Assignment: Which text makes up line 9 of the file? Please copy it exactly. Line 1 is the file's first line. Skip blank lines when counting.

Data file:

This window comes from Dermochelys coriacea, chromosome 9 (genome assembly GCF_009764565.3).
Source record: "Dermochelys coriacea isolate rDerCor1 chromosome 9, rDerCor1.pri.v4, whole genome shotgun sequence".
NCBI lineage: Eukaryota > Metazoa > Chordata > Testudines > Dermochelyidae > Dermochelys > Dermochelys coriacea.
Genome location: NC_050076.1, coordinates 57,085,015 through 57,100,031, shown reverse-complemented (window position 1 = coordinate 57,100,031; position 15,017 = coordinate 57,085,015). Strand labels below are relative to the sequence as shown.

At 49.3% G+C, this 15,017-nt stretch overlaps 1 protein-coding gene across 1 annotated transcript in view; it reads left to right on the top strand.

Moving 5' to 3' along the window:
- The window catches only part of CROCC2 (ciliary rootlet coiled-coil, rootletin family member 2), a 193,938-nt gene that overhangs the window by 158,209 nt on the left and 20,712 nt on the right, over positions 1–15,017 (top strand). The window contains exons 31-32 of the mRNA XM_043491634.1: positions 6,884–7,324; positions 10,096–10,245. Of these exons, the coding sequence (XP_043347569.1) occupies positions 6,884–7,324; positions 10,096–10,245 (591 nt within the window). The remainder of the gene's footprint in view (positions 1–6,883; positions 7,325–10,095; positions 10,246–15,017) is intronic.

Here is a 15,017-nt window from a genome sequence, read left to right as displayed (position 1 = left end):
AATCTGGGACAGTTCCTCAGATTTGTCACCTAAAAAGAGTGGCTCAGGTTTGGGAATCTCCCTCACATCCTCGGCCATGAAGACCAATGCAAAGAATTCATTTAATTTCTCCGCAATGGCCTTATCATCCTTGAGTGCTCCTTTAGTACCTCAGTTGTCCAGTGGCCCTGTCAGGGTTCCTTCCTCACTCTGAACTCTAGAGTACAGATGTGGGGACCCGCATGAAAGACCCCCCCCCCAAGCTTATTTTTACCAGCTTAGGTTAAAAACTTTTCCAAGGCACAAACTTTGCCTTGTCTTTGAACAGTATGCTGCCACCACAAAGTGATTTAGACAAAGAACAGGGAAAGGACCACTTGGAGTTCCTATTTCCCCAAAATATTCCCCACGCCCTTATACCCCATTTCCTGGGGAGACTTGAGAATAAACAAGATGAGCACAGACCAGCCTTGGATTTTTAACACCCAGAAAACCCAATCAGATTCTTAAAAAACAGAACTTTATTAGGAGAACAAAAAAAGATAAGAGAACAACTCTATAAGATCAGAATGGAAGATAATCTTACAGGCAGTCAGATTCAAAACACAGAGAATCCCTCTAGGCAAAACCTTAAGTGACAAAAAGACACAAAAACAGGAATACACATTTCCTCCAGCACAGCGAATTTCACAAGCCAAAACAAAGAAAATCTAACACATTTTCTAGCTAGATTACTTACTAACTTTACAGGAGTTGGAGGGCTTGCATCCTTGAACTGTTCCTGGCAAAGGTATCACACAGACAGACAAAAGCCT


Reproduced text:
AATCTGGGACAGTTCCTCAGATTTGTCACCTAAAAAGAGTGGCTCAGGTTTGGGAATCTCCCTCACATCCTCGGCCATGAAGACCAATGCAAAGAATTCATTTAATTTCTCCGCAATGGCCTTATCATCCTTGAGTGCTCCTTTAGTACCTCAGTTGTCCAGTGGCCCTGTCAGGGTTCCTTCCTCACTCTGAACTCTAGAGTACAGATGTGGGGACCCGCATGAAAGACCCCCCCCCCAAGCTTATTTTTACCAGCTTAGGTTAAAAACTTTTCCAAGGCACAAACTTTGCCTTGTCTTTGAACAGTATGCTGCCACCACAAAGTGATTTAGACAAAGAACAGGGAAAGGACCACTTGGAGTTCCTATTTCCCCAAAATATTCCCCACGCCCTTATACCCCATTTCCTGGGGAGACTTGAGAATAAACAAGATGAGCACAGACCAGCCTTGGATTTTTAACACCCAGAAAACCCAATCAGATTCTTAAAAAACAGAACTTTATTAGGAGAACAAAAAAAGATAAGAGAACAACTCTATAAGATCAGAATGGAAGATAATCTTACAGGCAGTCAGATTCAAAACACAGAGAATCCCTCTAGGCAAAACCTTAAGTGACAAAAAGACACAAAAACAGGAATACACATTTCCTCCAGCACAGCGAATTTCACAAGCCAAAACAAAGAAAATCTAACACATTTTCTAGCTAGATTACTTACTAACTTTACAGGAGTTGGAGGGCTTGCATCCTTGAACTGTTCCTGGCAAAGGTATCACACAGACAGACAAAAGCCT